What Employers Want: Strong Work Ethic

In today’s blog I’m going to discuss one of the skills that was reported as important by employers who completed the Job Outlook 2015 NACE survey, a topic which I began discussing last week. I’ve already discussed the top four skills (Leadership, Ability to work in a team structure, Communication skills [writing], Problem-solving skills) in previous posts, so today I will cover the skill that showed up as number 5. 70.4% of employers listed a strong work ethic as an important attributes for new college graduates to demonstrate. But if this is the first job after college, how do you demonstrate a strong work ethic?

To help answer that question, I read through a number of descriptions online, and found a lot of variation in the answers. For some, a strong work ethic means putting the job first, being willing to work long hours, and being loyal to your employer. To others, it meant having a positive attitude, completing assignments quickly and accurately, and being personally satisfied with the work. However, what I see as the most useful answer came from an article in the Small Business section of the Houston Chronicle. That article suggests that there are five factors contributing to a strong work ethic: integrity, sense of responsibility, emphasis on quality, discipline, and a sense of teamwork. In my opinion, if you can demonstrate these five factors, an employer will recognize that you have a strong work ethic. So let’s talk about how you can do that.

Integrity means trustworthiness, so anything you’ve done that shows how other people have trusted you helps contribute to a picture of you as a person with integrity. Having served as an officer for a student organization or chair of a fundraising committee is one way to demonstrate integrity. Another is with part-time jobs you may have had, such as being responsible for opening and closing a retail outlet; working as a nanny, babysitter, or lifeguard; or waitressing or bartending. All of those positions show that your employer trusted you with their money, their children, their clients and customers.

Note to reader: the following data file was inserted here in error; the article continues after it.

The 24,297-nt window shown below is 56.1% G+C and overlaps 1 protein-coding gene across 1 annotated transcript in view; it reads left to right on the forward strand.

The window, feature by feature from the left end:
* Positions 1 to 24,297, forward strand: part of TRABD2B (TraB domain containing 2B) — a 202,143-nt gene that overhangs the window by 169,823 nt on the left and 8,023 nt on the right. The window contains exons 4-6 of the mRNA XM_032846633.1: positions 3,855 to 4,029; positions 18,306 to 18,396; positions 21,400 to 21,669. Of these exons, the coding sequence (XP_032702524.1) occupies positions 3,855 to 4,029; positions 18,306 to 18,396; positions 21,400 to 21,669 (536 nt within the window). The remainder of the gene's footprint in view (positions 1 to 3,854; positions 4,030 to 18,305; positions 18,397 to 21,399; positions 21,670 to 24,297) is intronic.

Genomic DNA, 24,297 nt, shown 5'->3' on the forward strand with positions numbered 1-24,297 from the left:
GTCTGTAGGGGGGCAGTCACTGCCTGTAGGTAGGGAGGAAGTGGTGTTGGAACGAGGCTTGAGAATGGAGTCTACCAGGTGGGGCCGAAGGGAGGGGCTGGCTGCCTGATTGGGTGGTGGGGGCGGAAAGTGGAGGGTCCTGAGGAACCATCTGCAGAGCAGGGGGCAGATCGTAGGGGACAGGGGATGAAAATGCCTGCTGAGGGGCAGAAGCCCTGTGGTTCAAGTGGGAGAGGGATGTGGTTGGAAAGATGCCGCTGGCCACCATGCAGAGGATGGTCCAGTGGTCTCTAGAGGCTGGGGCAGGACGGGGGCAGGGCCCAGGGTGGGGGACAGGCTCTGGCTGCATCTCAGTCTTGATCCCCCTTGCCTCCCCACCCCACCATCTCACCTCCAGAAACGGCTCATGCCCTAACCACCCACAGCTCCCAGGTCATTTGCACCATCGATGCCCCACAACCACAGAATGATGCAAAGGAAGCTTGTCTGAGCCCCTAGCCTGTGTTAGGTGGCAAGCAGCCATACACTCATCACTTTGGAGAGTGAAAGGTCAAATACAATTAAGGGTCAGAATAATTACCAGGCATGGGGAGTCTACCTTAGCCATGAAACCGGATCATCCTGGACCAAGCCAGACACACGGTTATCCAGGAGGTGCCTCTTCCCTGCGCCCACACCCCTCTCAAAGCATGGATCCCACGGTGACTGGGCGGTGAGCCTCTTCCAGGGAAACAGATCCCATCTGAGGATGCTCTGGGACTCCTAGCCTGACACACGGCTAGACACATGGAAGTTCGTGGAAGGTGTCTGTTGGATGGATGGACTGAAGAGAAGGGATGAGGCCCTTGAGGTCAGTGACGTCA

Those same jobs may help you present yourself as a person with a sense of responsibility: someone who shows up on time, completes assigned tasks to the best of your ability, and takes pride in accomplishments. You can also use your college coursework or involvement in extracurricular activities to show a sense of responsibility by talking about projects you completed in a specific class or for a student organization.

The third factor, emphasis on quality, is likely to mean going above and beyond the minimum requirements. Again, work you have done in class or for a student organization may give you examples that you can emphasize on your resume or discuss in an interview.

When employers talk about discipline, I think they’re primarily talking about time management. They want to know that you can complete your work on time and meet deadlines, so anything you can tell them about situations where you’ve done this is going to be meaningful to them. Especially useful will be stories about times when you’ve had to put in long hours or get something done well on short notice.

The final factor, a sense of teamwork, is something I wrote about at length in this blog on January 8th, so you may want to go back to that post and re-read my suggestions about how to demonstrate your sense of teamwork.